The “normal” person, in maturity, has made an apportionment of narcissistic energy between the self and the other in a manner that society finds acceptable.

Originally Freud’s view of narcissism was based on his concept of sexual libido wherein this psychic narcissistic energy was directed for sexual manifestations.  This theory was later modified by Freud and was empathesized by Jung as an energy that binds the needs of the individual both internally and externally to fit the needs for survival.  Highly charged energies create forces that motivate behavior for that organisms’ survival.

The comprehension of human behavior depends upon an understanding of these narcissistically energized forces.


Primary narcissism is the label given to this force accompanying the new born; wherein the only reality is the self, its body and its accompanying sensations associated with a need for sleep, bodily contact, warmth, thirst, and hunger.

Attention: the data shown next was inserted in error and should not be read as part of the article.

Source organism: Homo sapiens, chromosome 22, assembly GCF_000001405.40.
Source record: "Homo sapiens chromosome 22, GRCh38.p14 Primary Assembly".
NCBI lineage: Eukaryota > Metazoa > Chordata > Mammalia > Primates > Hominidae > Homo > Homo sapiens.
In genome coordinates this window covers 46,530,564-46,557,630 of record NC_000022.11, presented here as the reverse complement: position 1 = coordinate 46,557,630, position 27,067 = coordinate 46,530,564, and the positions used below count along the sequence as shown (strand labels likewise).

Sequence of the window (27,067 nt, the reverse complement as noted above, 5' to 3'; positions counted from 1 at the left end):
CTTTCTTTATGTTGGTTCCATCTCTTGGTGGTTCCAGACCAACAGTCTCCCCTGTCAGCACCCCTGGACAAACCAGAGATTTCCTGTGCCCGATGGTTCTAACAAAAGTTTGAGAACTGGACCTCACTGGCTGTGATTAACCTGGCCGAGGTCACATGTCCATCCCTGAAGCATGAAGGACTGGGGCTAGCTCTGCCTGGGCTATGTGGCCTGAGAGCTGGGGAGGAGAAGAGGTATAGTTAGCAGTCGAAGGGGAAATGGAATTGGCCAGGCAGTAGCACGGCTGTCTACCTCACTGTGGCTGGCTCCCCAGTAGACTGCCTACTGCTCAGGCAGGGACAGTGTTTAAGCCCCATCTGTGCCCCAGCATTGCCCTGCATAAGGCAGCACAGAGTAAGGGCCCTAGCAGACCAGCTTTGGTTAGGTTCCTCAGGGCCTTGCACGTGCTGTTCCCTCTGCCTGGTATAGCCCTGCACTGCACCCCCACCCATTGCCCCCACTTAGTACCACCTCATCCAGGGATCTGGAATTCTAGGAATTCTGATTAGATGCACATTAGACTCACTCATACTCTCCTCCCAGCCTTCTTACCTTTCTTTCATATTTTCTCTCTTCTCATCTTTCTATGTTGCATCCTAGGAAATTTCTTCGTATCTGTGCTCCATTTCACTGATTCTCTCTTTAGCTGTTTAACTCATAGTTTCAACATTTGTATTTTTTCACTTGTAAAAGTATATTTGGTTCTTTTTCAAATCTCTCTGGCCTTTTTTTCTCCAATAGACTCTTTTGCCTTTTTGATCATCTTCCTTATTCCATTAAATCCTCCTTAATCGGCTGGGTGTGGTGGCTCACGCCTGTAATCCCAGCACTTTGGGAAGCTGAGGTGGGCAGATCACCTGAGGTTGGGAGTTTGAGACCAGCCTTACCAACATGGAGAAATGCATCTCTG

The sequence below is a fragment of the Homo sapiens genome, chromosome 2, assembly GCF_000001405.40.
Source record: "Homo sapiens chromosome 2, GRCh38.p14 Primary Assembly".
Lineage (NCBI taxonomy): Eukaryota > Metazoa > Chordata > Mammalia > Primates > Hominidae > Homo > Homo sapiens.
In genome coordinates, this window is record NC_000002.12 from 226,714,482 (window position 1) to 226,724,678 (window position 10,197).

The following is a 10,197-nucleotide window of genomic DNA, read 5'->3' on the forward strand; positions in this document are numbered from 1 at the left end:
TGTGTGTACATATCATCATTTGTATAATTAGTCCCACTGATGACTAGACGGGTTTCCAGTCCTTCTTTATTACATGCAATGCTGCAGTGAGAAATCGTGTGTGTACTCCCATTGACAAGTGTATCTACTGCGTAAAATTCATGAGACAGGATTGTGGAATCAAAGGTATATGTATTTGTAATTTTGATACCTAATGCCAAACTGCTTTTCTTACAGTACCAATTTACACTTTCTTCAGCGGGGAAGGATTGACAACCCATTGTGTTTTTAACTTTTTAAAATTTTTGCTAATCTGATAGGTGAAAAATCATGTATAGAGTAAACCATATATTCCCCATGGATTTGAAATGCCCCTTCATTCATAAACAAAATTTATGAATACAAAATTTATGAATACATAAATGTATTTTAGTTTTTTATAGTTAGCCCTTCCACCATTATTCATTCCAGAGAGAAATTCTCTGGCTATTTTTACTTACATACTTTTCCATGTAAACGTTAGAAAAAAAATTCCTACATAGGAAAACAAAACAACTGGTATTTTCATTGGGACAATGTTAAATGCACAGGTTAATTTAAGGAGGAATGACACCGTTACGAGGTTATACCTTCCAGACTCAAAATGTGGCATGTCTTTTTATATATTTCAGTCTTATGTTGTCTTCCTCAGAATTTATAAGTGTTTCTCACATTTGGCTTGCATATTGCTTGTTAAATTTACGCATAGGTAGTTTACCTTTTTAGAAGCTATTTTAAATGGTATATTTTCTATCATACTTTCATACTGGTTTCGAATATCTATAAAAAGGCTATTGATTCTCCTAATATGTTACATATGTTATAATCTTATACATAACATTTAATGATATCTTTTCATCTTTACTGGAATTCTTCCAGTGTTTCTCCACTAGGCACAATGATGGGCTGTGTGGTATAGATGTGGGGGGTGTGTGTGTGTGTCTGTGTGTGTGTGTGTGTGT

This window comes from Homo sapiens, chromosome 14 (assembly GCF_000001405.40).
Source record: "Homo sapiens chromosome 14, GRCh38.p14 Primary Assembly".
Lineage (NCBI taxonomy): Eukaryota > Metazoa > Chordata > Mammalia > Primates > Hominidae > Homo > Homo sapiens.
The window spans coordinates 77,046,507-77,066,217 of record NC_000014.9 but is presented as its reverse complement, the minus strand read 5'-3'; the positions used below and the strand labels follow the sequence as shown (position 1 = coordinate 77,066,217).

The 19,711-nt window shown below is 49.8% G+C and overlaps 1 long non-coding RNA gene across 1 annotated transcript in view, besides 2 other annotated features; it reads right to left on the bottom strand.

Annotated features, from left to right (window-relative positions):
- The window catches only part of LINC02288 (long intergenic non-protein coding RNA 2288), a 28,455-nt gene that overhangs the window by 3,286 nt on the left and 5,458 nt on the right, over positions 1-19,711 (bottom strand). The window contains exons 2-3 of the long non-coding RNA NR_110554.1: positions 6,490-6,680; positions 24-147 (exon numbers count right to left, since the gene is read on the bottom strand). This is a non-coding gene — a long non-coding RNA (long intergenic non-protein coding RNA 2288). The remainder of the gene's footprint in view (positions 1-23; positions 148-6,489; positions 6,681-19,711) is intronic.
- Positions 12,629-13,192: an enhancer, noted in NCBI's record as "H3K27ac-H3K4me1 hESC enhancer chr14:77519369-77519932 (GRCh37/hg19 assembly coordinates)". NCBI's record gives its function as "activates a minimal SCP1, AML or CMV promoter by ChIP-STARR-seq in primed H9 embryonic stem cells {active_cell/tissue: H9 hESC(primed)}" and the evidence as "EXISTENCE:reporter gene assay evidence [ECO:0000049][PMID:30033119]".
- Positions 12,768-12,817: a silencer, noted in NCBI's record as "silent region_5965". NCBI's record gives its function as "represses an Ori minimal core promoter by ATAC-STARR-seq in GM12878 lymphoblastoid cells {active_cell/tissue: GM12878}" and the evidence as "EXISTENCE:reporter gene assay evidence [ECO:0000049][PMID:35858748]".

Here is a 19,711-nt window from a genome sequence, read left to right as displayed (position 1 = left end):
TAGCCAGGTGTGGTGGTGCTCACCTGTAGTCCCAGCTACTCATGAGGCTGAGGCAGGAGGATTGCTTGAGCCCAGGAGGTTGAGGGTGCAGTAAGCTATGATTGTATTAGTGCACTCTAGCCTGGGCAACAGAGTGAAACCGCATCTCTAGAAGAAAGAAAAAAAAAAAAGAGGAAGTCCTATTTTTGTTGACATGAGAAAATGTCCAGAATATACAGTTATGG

Moral hypochondria is little different from physical hypochondria manifestations.  “The narcissism underlying physical or moral hypochondriasis is the same as the narcissism of the vain person, except that it is less apparent, as such, to the untrained eye.”  K. Abraham calls this negative narcissism and it is characterized by feelings of inadequacy, unreality, and self-accusation.

How do we recognize the individual with abnormal levels of narcissism?  S/he shows all the signs of self-satisfaction, generally oblivious of others, very sensitive to criticism, little genuine interest in the outside world, and all of these characteristics are often hidden behind an attitude of modesty and humility.

Another important characteristic of some individuals is the association of certain aspects of their person that become objects of focused narcissism.  They become very sensitive to any disagreement with their ideas, their honor, their house, their car, intelligence, or physical prowess.  S/he will often seem to have fallen in love with all of their stuff.